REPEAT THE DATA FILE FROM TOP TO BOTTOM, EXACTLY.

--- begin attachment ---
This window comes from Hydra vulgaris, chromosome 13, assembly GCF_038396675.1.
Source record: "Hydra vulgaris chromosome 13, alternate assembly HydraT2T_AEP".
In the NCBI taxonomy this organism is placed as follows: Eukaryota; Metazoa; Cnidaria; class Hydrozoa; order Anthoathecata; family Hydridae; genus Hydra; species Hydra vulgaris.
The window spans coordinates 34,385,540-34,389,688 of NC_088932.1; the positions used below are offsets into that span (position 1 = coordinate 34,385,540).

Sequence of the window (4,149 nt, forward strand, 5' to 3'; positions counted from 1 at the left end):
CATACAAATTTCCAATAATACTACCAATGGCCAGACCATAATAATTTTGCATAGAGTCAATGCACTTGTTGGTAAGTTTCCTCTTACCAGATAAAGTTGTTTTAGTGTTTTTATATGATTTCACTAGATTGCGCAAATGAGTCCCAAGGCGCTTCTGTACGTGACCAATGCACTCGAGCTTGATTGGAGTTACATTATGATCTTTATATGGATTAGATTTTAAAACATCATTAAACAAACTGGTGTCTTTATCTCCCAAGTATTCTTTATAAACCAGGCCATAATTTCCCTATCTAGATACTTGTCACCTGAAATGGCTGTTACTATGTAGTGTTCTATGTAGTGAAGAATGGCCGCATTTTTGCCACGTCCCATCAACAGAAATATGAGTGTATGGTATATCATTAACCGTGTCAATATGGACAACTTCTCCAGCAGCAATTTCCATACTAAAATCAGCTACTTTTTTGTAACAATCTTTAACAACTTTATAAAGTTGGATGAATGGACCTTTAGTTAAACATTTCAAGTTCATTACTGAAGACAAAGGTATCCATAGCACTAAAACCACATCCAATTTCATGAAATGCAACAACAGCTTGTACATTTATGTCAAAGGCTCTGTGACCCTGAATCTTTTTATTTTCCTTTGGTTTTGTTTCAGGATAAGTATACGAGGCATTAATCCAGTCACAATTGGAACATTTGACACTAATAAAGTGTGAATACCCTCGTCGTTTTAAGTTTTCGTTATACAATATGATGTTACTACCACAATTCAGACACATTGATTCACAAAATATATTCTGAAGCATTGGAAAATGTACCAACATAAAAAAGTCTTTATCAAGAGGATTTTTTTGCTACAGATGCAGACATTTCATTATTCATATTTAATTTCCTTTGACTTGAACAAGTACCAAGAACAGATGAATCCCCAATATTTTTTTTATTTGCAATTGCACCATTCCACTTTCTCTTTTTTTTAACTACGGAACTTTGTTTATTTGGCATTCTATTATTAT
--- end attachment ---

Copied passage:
This window comes from Hydra vulgaris, chromosome 13, assembly GCF_038396675.1.
Source record: "Hydra vulgaris chromosome 13, alternate assembly HydraT2T_AEP".
In the NCBI taxonomy this organism is placed as follows: Eukaryota; Metazoa; Cnidaria; class Hydrozoa; order Anthoathecata; family Hydridae; genus Hydra; species Hydra vulgaris.
The window spans coordinates 34,385,540-34,389,688 of NC_088932.1; the positions used below are offsets into that span (position 1 = coordinate 34,385,540).

Sequence of the window (4,149 nt, forward strand, 5' to 3'; positions counted from 1 at the left end):
CATACAAATTTCCAATAATACTACCAATGGCCAGACCATAATAATTTTGCATAGAGTCAATGCACTTGTTGGTAAGTTTCCTCTTACCAGATAAAGTTGTTTTAGTGTTTTTATATGATTTCACTAGATTGCGCAAATGAGTCCCAAGGCGCTTCTGTACGTGACCAATGCACTCGAGCTTGATTGGAGTTACATTATGATCTTTATATGGATTAGATTTTAAAACATCATTAAACAAACTGGTGTCTTTATCTCCCAAGTATTCTTTATAAACCAGGCCATAATTTCCCTATCTAGATACTTGTCACCTGAAATGGCTGTTACTATGTAGTGTTCTATGTAGTGAAGAATGGCCGCATTTTTGCCACGTCCCATCAACAGAAATATGAGTGTATGGTATATCATTAACCGTGTCAATATGGACAACTTCTCCAGCAGCAATTTCCATACTAAAATCAGCTACTTTTTTGTAACAATCTTTAACAACTTTATAAAGTTGGATGAATGGACCTTTAGTTAAACATTTCAAGTTCATTACTGAAGACAAAGGTATCCATAGCACTAAAACCACATCCAATTTCATGAAATGCAACAACAGCTTGTACATTTATGTCAAAGGCTCTGTGACCCTGAATCTTTTTATTTTCCTTTGGTTTTGTTTCAGGATAAGTATACGAGGCATTAATCCAGTCACAATTGGAACATTTGACACTAATAAAGTGTGAATACCCTCGTCGTTTTAAGTTTTCGTTATACAATATGATGTTACTACCACAATTCAGACACATTGATTCACAAAATATATTCTGAAGCATTGGAAAATGTACCAACATAAAAAAGTCTTTATCAAGAGGATTTTTTTGCTACAGATGCAGACATTTCATTATTCATATTTAATTTCCTTTGACTTGAACAAGTACCAAGAACAGATGAATCCCCAATATTTTTTTTATTTGCAATTGCACCATTCCACTTTCTCTTTTTTTTAACTACGGAACTTTGTTTATTTGGCATTCTATTATTAT